Separating Transparent Layers


Layer Information Exchange

Bernard Sarel   and   Michal Irani

In this paper we present an approach for separating two transparent layers in images and video sequences. Given two initial unknown physical mixtures, I1 and I2, of real scene layers, L1 and L2, we seek a layer separation which minimizes the structural correlations across the two layers, at every image point. Such a separation is achieved by transferring local grayscale structure from one image to the other wherever it is highly correlated with the underlying local grayscale structure in the other image, and vice versa. This bi-directional transfer operation, which we call the “layer information exchange”, is performed on diminishing window sizes, from global image windows (i.e., the entire image), down to local image windows, thus detecting similar grayscale structures at varying scales across pixels. We show the applicability of this approach to various real-world scenarios, including image and video transparency separation. In particular, we show that this approach can be used for separating transparent layers in images obtained under different polarizations, as well as for separating complex non-rigid transparent motions in video sequences. These can be done without prior knowledge of the layer mixing model (simple additive, alpha-mated composition with an unknown alpha-map, or other), and under unknown complex temporal changes (e.g., unknown varying lighting conditions).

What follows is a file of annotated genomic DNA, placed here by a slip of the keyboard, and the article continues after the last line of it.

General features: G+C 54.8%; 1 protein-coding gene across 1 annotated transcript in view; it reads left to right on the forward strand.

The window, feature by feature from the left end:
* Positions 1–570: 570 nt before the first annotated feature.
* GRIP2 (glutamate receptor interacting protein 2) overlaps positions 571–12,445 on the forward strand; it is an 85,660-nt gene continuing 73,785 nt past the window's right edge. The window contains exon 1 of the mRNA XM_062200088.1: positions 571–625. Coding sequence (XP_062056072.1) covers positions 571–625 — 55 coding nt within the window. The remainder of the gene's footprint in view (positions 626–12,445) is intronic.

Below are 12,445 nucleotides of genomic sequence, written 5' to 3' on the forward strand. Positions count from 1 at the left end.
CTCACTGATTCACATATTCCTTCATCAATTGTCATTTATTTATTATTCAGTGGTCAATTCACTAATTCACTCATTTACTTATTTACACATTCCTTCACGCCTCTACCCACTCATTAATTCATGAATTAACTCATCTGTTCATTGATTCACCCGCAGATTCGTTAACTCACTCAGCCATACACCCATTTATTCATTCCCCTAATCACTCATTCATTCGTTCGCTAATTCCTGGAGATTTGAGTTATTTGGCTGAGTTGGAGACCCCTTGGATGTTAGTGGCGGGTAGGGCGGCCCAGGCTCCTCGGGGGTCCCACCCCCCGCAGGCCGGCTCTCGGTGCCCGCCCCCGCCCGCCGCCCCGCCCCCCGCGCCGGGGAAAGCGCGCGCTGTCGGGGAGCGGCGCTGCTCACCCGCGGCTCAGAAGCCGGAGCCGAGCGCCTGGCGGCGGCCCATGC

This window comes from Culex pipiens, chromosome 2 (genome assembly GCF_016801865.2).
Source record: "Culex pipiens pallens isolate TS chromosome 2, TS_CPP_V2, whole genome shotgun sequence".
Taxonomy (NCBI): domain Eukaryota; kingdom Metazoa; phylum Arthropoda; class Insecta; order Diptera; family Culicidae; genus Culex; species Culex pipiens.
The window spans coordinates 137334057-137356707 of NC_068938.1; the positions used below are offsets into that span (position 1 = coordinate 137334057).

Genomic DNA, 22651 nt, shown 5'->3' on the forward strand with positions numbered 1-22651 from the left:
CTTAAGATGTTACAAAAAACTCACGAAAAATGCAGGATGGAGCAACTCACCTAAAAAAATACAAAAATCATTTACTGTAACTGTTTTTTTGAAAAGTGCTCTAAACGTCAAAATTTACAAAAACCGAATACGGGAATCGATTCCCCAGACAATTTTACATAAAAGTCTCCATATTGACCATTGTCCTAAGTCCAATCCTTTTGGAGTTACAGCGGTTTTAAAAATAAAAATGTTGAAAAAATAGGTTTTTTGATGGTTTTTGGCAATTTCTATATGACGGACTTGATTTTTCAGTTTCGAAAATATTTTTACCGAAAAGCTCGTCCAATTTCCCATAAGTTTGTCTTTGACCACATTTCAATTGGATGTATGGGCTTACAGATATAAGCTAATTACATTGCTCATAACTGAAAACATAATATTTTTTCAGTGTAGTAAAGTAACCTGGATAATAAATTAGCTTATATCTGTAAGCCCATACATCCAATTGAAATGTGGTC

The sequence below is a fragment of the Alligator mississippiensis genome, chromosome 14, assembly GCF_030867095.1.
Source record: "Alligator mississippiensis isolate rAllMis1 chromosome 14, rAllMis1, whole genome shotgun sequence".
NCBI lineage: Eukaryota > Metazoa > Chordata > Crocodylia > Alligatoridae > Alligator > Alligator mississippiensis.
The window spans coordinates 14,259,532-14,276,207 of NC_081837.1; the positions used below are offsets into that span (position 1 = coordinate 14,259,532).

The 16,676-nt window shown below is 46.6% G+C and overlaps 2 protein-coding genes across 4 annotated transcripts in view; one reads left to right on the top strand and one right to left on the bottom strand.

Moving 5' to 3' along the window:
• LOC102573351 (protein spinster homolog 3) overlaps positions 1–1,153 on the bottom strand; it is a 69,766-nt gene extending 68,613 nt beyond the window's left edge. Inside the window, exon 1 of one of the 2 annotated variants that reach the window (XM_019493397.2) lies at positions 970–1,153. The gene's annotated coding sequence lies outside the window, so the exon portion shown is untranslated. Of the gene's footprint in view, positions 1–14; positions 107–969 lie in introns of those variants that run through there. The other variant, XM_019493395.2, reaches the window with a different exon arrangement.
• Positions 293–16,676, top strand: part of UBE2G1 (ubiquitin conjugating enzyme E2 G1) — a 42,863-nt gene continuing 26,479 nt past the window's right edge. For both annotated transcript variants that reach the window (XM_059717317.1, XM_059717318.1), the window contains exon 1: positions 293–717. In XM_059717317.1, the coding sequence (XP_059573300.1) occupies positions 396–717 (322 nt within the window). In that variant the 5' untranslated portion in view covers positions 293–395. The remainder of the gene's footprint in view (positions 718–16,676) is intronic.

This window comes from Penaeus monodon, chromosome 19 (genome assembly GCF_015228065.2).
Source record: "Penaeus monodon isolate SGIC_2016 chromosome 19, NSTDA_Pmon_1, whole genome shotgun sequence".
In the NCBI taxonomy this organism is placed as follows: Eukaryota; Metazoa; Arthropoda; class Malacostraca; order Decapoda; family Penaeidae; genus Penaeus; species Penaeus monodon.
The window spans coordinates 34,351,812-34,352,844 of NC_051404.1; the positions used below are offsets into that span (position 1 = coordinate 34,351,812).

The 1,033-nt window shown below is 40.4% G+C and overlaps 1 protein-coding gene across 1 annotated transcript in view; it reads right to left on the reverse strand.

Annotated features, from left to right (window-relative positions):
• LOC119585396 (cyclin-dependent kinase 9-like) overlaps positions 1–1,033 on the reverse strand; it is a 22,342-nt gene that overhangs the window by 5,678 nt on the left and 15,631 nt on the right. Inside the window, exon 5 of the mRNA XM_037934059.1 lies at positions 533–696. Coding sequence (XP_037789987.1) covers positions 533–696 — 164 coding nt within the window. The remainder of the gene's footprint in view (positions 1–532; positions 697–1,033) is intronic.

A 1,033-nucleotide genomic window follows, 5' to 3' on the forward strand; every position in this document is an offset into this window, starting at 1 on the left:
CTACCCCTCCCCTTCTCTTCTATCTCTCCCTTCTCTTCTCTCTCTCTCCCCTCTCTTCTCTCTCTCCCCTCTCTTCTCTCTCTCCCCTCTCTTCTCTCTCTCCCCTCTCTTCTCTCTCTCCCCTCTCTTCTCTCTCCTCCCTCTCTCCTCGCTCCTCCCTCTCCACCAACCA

Paper in pdf



Some example results:

We show here some video sequence results. For image results, please look in the paper.

Example 1: Synthetically Mixed Sequence

In this example we have synthetically additively mixed two video sequences into one, to serve as the input for the “Layer Information Exchange” algorithm. The first video sequence has a static image of a woman that translates in the field of view. We have artificially added periodic illumination changes to this sequence (dimming and brightening). The second video sequence portrays the non-rigid motions of small water fountain.


The following MPEG file shows the input sequence and the two recovered video sequence layers. Note that the illumination changes are clearly recovered in the woman video sequence.





Doris and Fountain (1M MPEG)



Example 2: Real Video Transparency

In this example we show a real video transparency sequence. The scene was taken at the entrance to one of the buildings here at the Weizmann Institute of Science (see sketch below).



A camera was placed pointing at a swinging entrance door to a building. The view of the camera includes the scene reflected from the swinging door (the panorama behind the camera), and the scene perceived through the swinging door (the building’s entrance hall). A man is walking behind the camera, thus his image is reflected from the door (along with the back panorama), while a statue and some greenery is seen through the door (in the entrance hall). The indoors scene is static, while the reflected outdoor scene has objects with non-rigid motion (the man), and changing illumination (due to the AGC function of the camera).





Statue Sequence - Input (810K avi)






Statue Sequence - First Recovered Layer (800K avi).




Statue Sequence - Second Recovered Layer (600K avi)

The original filmed input video sequence

The first recovered layer


Portrays the walking man and the back panorama reflected in the swinging door.

The second recovered layer


Portrays the indoor scene with the statue and greenery




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